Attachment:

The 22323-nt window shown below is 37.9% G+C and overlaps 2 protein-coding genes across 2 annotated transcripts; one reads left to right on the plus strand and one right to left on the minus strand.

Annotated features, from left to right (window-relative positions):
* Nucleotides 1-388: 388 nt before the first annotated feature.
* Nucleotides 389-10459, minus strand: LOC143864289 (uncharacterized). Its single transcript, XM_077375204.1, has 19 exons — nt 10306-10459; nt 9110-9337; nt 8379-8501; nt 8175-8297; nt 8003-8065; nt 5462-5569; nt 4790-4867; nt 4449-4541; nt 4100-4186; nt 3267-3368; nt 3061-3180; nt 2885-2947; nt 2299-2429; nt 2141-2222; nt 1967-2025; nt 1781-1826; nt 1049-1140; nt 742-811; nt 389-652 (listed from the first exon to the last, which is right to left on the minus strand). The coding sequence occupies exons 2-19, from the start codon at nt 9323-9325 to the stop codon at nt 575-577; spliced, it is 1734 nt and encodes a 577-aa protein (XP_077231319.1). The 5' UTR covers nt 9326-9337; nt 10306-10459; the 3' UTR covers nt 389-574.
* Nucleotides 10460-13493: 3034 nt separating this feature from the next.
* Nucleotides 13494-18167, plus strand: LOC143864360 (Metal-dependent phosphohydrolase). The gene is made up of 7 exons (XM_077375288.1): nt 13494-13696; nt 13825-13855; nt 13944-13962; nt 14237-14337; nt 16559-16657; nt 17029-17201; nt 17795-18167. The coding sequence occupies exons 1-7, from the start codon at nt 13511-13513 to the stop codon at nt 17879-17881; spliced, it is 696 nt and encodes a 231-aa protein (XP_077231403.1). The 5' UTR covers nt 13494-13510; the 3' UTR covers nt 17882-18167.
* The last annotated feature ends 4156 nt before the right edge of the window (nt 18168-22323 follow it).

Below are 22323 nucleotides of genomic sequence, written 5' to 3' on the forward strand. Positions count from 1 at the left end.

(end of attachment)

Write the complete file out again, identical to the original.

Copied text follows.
The 22323-nt window shown below is 37.9% G+C and overlaps 2 protein-coding genes across 2 annotated transcripts; one reads left to right on the plus strand and one right to left on the minus strand.

Annotated features, from left to right (window-relative positions):
* Nucleotides 1-388: 388 nt before the first annotated feature.
* Nucleotides 389-10459, minus strand: LOC143864289 (uncharacterized). Its single transcript, XM_077375204.1, has 19 exons — nt 10306-10459; nt 9110-9337; nt 8379-8501; nt 8175-8297; nt 8003-8065; nt 5462-5569; nt 4790-4867; nt 4449-4541; nt 4100-4186; nt 3267-3368; nt 3061-3180; nt 2885-2947; nt 2299-2429; nt 2141-2222; nt 1967-2025; nt 1781-1826; nt 1049-1140; nt 742-811; nt 389-652 (listed from the first exon to the last, which is right to left on the minus strand). The coding sequence occupies exons 2-19, from the start codon at nt 9323-9325 to the stop codon at nt 575-577; spliced, it is 1734 nt and encodes a 577-aa protein (XP_077231319.1). The 5' UTR covers nt 9326-9337; nt 10306-10459; the 3' UTR covers nt 389-574.
* Nucleotides 10460-13493: 3034 nt separating this feature from the next.
* Nucleotides 13494-18167, plus strand: LOC143864360 (Metal-dependent phosphohydrolase). The gene is made up of 7 exons (XM_077375288.1): nt 13494-13696; nt 13825-13855; nt 13944-13962; nt 14237-14337; nt 16559-16657; nt 17029-17201; nt 17795-18167. The coding sequence occupies exons 1-7, from the start codon at nt 13511-13513 to the stop codon at nt 17879-17881; spliced, it is 696 nt and encodes a 231-aa protein (XP_077231403.1). The 5' UTR covers nt 13494-13510; the 3' UTR covers nt 17882-18167.
* The last annotated feature ends 4156 nt before the right edge of the window (nt 18168-22323 follow it).

Below are 22323 nucleotides of genomic sequence, written 5' to 3' on the forward strand. Positions count from 1 at the left end.